Thinking of Japan

Sesame and spinach

A constant thought, in these days. I hope Japan will be able to recover soon. And we will be thinking about  its fabulous food, cinema, literature, design, technological innovations again, when we think of Japan.

Hourensou no gomaae (Spinach with sesame sauce)

Presentation from this restaurant, recipe from Just Bento

Ingredients: (serves two)

two big bunch of spinach (about 300 grams)

equipment: a sushi mat

Sauce:

2 tablespoon white sesame seeds

2-3 teaspoon tamari

1/2 tablespoon mirin

2 teaspoon sugar

Method: Remove the roots from the spinach but keep all the stalk, and keep them in bundle form as much as possible. Wash in cold water until no grit is left. Bring a wide pan of water to the boil, drop in the spinach, blanch for about a minute and drain. Cool under cold, running water. Squeeze gently with your hand. Have a sushi mat ready. Arrange the spinach neatly on it, with all the stalks on one side. Fold the tips so that the ends will be more even. Roll the sushi mat, press gently with your fingers to get a squarish log. Press well and leave for a while slightly inclined so that the water can run away. When water is no longer dripping off it, put the roll within its sushi mat in the fridge until needed.

For the sauce: if not toasted, toast your sesame seeds: heat a small heavy pan, add the sesame seeds and gently roll the pan until they start to pop. Take care because at this stage they go from toasted to burned in a second.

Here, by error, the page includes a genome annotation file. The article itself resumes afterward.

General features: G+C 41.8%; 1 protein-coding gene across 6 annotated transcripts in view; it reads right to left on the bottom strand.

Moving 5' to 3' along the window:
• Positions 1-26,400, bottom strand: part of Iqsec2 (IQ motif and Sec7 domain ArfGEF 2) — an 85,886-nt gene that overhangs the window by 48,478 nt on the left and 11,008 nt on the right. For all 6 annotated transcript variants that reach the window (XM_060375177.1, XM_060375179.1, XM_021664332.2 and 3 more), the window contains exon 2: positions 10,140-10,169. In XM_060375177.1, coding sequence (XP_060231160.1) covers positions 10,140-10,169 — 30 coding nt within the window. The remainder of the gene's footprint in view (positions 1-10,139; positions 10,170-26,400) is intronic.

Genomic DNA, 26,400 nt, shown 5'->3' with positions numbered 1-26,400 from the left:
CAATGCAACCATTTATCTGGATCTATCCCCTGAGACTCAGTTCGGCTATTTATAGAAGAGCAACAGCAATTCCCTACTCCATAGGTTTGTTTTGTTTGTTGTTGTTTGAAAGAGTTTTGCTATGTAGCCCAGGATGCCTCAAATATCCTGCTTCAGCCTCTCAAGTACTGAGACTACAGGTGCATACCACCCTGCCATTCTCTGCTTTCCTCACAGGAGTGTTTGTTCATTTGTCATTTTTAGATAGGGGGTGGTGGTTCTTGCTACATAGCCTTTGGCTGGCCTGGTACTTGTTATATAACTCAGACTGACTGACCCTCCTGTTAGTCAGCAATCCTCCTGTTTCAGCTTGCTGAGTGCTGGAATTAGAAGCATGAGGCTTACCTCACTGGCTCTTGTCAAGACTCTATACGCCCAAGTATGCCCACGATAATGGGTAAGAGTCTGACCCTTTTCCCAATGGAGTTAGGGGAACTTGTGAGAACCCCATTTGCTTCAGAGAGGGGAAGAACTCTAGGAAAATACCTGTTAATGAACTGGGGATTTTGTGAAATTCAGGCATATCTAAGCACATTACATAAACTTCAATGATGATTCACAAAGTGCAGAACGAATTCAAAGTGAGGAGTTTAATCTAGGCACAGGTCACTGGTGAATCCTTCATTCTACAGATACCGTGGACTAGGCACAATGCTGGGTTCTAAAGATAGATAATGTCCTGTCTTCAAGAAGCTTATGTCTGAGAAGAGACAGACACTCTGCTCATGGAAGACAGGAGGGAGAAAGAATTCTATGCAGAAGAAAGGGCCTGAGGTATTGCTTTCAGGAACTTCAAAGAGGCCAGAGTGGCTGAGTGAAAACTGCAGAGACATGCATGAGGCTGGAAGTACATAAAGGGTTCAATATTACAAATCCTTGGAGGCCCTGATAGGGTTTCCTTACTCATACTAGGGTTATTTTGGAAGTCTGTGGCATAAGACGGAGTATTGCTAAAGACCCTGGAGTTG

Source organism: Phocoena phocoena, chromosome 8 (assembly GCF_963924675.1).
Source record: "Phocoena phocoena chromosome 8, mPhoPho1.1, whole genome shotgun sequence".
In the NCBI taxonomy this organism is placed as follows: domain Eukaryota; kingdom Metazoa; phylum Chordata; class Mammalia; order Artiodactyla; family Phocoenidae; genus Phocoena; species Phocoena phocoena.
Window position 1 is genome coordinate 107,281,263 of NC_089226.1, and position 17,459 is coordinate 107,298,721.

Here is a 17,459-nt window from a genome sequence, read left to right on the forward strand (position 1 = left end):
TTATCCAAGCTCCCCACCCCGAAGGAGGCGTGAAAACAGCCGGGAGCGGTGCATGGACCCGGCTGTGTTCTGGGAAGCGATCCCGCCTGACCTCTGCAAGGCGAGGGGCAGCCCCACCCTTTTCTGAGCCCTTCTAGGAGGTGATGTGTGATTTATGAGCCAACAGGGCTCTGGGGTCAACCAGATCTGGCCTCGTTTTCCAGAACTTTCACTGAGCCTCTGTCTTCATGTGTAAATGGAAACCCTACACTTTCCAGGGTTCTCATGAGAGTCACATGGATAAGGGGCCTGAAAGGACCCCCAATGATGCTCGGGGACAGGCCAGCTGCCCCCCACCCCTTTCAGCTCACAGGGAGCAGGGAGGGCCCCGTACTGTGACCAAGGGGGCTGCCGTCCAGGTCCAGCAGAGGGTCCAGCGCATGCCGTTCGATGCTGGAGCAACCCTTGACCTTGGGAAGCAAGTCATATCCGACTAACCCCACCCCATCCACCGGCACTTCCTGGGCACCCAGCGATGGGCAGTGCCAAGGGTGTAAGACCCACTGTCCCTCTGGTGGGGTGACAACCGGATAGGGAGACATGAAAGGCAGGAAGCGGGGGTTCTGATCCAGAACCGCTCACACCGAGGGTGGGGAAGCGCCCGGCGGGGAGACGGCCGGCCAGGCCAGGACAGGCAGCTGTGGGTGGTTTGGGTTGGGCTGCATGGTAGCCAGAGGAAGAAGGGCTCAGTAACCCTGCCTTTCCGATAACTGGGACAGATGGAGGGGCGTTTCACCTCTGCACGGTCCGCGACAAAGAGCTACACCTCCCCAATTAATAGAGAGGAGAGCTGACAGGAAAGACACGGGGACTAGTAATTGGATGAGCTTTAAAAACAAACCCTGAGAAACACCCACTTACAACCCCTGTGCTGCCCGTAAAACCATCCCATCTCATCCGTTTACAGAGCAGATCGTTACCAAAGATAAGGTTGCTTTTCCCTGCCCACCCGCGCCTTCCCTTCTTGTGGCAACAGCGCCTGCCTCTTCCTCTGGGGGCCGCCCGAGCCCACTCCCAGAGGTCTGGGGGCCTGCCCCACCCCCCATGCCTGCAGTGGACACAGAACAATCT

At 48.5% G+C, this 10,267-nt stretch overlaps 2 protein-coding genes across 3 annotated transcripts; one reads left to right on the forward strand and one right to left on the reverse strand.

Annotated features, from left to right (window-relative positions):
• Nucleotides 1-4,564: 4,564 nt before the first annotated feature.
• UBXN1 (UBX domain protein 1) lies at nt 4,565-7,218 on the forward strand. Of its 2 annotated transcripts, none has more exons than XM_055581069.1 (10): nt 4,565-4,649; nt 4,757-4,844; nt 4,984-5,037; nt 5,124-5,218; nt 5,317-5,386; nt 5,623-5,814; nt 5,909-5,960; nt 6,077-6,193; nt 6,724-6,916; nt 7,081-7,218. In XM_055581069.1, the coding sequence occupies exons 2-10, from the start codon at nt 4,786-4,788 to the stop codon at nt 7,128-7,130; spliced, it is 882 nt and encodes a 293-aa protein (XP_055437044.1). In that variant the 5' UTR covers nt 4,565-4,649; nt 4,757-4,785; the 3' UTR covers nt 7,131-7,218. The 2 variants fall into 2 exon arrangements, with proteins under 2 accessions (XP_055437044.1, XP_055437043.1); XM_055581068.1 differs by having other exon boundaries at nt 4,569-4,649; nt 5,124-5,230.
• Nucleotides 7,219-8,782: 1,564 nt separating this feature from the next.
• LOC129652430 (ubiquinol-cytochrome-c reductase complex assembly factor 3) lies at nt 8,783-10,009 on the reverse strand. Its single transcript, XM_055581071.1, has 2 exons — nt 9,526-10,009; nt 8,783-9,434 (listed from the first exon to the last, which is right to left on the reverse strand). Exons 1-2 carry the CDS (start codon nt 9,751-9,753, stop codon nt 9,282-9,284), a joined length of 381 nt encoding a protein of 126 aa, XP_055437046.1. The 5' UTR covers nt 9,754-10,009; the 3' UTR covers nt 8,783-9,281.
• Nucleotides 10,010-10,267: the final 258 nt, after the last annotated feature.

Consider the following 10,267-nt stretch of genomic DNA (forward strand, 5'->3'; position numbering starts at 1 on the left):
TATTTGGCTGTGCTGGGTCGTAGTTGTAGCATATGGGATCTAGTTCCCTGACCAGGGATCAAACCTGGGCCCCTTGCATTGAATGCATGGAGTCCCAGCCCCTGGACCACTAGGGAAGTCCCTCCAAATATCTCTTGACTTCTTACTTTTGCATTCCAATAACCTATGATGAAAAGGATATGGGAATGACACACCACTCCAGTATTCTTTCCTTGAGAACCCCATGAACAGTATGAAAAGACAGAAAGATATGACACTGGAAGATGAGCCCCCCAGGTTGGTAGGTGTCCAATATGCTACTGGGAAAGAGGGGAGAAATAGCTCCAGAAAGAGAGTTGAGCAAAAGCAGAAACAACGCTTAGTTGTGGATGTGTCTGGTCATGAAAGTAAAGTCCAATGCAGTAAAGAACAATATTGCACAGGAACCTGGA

Put the toasted sesame seeds in a mortar and crush them with a circular movement. Add sugar and crush a bit more;  add mirin and soy sauce; taste and adjust the flavours to your liking. It should be definitely sweet, definitely salty and very flavorful. To serve, arrange some sauce on a small dish, cut the spinach log using a sharp knife in two – three pieces,  discarding the extremities if they are not neat, and arrange on top of the sauce.

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6 Comments to “Thinking of Japan”

  1. A classic Japanese dish and I love this presentation! I, too, am thinking about Japan and hoping all the bad stuff ends soon.

  2. This is one of my favorite dishes at a Japanese restaurant. I never thought about making it at home. Very nice presentation.

  3. I love this dish and I love that it is a tribute to Japan.

  4. Scopro il tuo blog passando da Simona del blog briciole, ti faccio i complimenti per il tuo bel blog e per la semplice ma originale ricetta che proponi,ciao.

  5. I am not really familiar with Japanese cuisine but our thoughts are prayers are with the people of Japan and hope that nothing worse will happen.

  6. Fantastic presentation, it’s a pity I’m too far away from Düsseldorf :)
    But then your blog entry compensates a bit. A real must try (but without the stalks, I always remove them because of the much higher nitrate content).

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